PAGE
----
Lack of awareness contributes to mental illness stigmas


Emily Dixon

A sign outside Room 162 labels the “Zen Den”, a quiet space during one lunch offered on Tuesdays and Thursdays.

Mental illness, most prevalent in young, high school kids, is talked about the least often. The private topic shows itself in many different forms.

According to the World Health Organization, half of all mental health cases start by age 14 and develop into adulthood.

Lack of awareness causes many misconceptions around these illnesses, such as stigmas that they imply weakness, only adults have illnesses, pills will fix them, and even that they do not actually exist.

With the fear of being viewed as weak in their minds, students often do not reach out for help.

“It can be hard to ask for help, but we hope those who need us can find a way to be brave and reach out so we can provide them with support and necessary resources,” said school counselor Leslie Riccio.

Some of the most common disorders include anxiety, depression, OCD, ADHD, and eating disorders.

Anxiety occurs in about 40 million people and includes much more than just being nervous or shy.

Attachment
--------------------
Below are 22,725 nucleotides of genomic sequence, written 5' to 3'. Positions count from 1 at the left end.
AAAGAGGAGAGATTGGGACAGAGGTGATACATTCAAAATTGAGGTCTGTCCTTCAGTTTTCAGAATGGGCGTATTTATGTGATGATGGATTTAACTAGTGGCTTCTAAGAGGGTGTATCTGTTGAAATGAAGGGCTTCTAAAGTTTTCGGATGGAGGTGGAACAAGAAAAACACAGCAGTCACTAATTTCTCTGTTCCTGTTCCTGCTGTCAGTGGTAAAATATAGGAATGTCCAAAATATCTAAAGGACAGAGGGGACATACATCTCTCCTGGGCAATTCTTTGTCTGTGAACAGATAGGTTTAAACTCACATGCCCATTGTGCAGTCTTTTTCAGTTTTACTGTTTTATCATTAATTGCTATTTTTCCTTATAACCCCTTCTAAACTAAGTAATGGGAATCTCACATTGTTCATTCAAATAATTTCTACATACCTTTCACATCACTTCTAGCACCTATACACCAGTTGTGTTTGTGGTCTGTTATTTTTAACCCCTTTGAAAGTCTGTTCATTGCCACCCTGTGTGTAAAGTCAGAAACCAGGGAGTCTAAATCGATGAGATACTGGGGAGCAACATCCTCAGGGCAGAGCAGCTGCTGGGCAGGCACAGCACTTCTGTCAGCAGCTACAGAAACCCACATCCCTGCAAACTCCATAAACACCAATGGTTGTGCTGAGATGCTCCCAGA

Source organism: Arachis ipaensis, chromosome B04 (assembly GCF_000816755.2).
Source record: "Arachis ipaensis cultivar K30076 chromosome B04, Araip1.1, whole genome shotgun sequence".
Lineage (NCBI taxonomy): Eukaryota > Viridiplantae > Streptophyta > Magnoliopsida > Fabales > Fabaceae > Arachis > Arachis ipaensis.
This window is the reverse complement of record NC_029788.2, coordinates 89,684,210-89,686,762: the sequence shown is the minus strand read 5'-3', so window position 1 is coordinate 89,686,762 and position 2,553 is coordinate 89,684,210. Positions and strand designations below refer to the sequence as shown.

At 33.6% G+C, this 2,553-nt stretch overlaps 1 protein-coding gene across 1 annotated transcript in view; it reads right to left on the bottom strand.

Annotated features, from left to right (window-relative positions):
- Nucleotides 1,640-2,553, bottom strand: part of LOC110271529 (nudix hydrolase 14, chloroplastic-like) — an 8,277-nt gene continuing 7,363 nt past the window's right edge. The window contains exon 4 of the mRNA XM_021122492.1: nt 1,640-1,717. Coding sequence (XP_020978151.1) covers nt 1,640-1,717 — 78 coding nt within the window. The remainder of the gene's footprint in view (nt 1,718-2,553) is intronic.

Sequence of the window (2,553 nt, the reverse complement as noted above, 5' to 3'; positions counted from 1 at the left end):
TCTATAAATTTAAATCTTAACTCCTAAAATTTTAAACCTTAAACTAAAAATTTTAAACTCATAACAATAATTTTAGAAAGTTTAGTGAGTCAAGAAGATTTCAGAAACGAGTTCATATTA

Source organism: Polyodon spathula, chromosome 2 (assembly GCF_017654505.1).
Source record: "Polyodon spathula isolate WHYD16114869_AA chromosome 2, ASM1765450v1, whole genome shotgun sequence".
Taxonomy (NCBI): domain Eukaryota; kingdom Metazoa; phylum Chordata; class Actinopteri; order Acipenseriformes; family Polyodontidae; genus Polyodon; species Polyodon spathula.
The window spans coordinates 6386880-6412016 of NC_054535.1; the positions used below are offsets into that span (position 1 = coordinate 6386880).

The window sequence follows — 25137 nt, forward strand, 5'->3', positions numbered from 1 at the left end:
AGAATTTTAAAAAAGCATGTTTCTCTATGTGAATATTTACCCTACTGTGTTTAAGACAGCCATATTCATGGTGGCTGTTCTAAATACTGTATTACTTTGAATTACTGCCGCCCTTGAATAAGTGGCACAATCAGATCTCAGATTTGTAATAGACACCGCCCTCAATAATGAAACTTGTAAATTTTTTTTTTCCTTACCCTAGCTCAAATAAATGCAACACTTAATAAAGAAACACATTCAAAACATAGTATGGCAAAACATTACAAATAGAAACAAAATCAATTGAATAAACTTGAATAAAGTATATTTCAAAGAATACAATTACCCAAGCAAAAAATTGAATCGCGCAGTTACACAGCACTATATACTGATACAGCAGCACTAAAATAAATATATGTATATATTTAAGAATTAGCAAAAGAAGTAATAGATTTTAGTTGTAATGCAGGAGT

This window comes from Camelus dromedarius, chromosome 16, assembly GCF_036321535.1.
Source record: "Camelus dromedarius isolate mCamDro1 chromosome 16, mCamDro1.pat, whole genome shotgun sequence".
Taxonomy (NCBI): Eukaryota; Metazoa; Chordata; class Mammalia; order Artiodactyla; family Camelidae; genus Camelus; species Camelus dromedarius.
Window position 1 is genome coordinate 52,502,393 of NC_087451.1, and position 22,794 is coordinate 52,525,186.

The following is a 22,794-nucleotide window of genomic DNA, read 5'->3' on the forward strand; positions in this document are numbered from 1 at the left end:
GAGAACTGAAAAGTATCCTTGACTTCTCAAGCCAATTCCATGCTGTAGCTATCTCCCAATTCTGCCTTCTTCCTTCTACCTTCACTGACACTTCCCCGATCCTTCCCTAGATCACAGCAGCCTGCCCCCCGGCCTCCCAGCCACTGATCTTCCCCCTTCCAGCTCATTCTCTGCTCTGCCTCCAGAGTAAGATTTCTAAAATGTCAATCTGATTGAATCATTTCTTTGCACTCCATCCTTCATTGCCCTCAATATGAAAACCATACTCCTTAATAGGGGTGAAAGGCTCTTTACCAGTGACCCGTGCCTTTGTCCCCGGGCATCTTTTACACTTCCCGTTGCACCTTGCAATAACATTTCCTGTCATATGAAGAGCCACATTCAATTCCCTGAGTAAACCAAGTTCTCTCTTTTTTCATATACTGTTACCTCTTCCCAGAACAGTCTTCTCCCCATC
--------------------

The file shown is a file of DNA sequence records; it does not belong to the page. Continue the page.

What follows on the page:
According to the National Institute of Mental Health, anxiety is characterized by uncontrollable worry and panic, muscle tension, difficulty concentrating, irritability, trembling, sweating, heart palpitations, and feelings of impending doom. 

Depression is also extremely common in adolescents and symptoms include persistent sad or empty mood, loss of interest in activities, feelings of worthlessness and hopelessness, fatigue, and difficulty sleeping or oversleeping.

Stress at school, social obligations, unstable homes, and bullying all contribute to the development of mental disorders.

“School definitely contributes to mental illness because of the stress it causes with the massive amounts of homework we receive,” said junior Emerson Imbriale.

Abundant mental health resources available include hotlines, websites, guidance counselors, and supportive friends. With these widespread conditions, it is important to raise awareness and destigmatize mental illness.

“We must show empathy, understanding, and remember that we never really know what someone else is going through,” said Riccio.